I love being my own boss and setting my own schedule. I usually do 6 - 7 dogs a day and work from 8:30 - 9 am until 5 or 6. Nothing later.
          I take two days off to recoup do the things around the house that tend to never get done during the week.
          My service area is also pretty large, I try to stay in one area the whole day to save on gas prices. I usually go between 30 - 50 miles roundtrip daily. Most of my clientiel is about 15 miles away from my house, but once I'm out there I stay out there all day.
          I would not trade my mobile for shop grooming ever, I love it.

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          • #6
            Lonliness; socializing via txt msg

            My husband and I text each other throughout the day. We can't always talk on the phone because he sometimes is on the air, working in a studio, or I'll be drying a dog and unable to hear the phone "ding!" But we can check our phones periodically and text whenever we have a funny comment to make, or to tease and flirt. It definitely helps make the day less lonely.

            If I am grooming a particularly hairy, large, small, cute whatever dog I'll send him before and after pix. He likes seeing me take the big disasters and then a couple of hours later send him a clean dog with it's pelt removed. He noted once that they always seem to be smiling in the after pictures.

            Anyway, texting helps me stay connected and less alone. I can often get texts out in areas where I can't get phone calls.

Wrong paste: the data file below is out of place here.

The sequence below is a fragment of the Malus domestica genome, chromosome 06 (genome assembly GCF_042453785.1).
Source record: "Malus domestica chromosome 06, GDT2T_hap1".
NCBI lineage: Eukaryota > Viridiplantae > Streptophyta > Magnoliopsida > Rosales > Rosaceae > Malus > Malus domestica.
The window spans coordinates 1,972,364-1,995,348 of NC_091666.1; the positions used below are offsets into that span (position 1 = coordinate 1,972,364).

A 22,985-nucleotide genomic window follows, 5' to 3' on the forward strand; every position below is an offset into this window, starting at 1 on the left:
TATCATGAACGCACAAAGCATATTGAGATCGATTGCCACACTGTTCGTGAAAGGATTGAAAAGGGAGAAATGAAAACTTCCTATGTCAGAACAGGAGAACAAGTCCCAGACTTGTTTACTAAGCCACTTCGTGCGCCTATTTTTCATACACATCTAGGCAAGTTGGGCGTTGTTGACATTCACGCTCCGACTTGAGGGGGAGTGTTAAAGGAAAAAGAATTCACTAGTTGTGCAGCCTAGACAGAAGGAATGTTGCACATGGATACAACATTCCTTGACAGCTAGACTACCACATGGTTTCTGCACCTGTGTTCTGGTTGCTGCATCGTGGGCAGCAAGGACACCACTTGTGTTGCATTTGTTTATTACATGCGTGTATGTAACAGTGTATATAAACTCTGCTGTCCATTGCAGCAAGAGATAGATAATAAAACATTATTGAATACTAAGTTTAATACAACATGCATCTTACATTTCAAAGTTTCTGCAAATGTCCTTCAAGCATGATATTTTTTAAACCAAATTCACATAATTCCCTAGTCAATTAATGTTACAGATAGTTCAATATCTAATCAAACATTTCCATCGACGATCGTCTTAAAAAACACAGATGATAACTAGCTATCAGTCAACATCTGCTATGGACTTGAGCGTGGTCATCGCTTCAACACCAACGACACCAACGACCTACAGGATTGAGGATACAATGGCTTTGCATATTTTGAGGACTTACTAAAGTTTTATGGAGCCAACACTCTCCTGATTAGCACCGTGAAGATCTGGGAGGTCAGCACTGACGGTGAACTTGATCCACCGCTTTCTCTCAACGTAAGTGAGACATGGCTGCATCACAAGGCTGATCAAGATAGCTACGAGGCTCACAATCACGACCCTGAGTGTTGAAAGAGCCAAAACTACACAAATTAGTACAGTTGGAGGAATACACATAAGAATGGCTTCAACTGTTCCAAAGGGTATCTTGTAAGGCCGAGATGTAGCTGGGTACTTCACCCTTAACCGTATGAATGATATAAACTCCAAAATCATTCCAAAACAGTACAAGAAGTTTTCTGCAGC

On the flip side my teen can continue whatever arguments and debates we have all day long via text! Oy!!

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            • #7
              Hi being mobile you might not be able to do as many dogs as a shop.Your prices will be higher so will not need to groom more dogs if you don't want to.I do about four to six a day.I only work from 8a.m to 1:00 or 2:00 p.m.I like that scedule so I don't burn myself out.Also when I'm done working I get to go home not wait for clients to pick up thier pets.Mobile has so much freedom.I love it.

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              • #8
                Being one of the newer mobile groomer the cons were having clients spread out thru town.Not being able to afford to say no to dogs really don't want to do and figuring out how long it takes to do dogs mobile as compared to salon setting.At first it took me longer to do them now I'm faster than when I was in a salon.The Pros are not doing dogs you really don't want to do. Being your boss is great if I want a couple of slow days I take them.I've been mobile since Feb. and now have 85% of my dogs once a month and condensed down to a 8 mile area.Oh I forgot a big con the start up fees have enough saved up to supplement you for the first couple of months.It's the best thing I've ever done. I have a wagntails pet pro I love it.

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                • #9
                  I second everything that everyone has said here, especially Happy Trails. I, too, am new and the cons she mentioned are just about all I can come up with. It is my dream job and the few cons that it has are simply the side-effects of being a brand new business. BTW, I LOVE being "alone" all day but if I was more social I know that that would be a con.

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                  • #10
                    TO!

                    Definitely look into mobile. I've only just started last month and I wish I didn't have to still work full time at the shop to make money. I love being in a quiet trailer with just one dog, where everything is mine and it's all within arm's reach. I wish my graphics would get designed soon so I can really start building my clientele.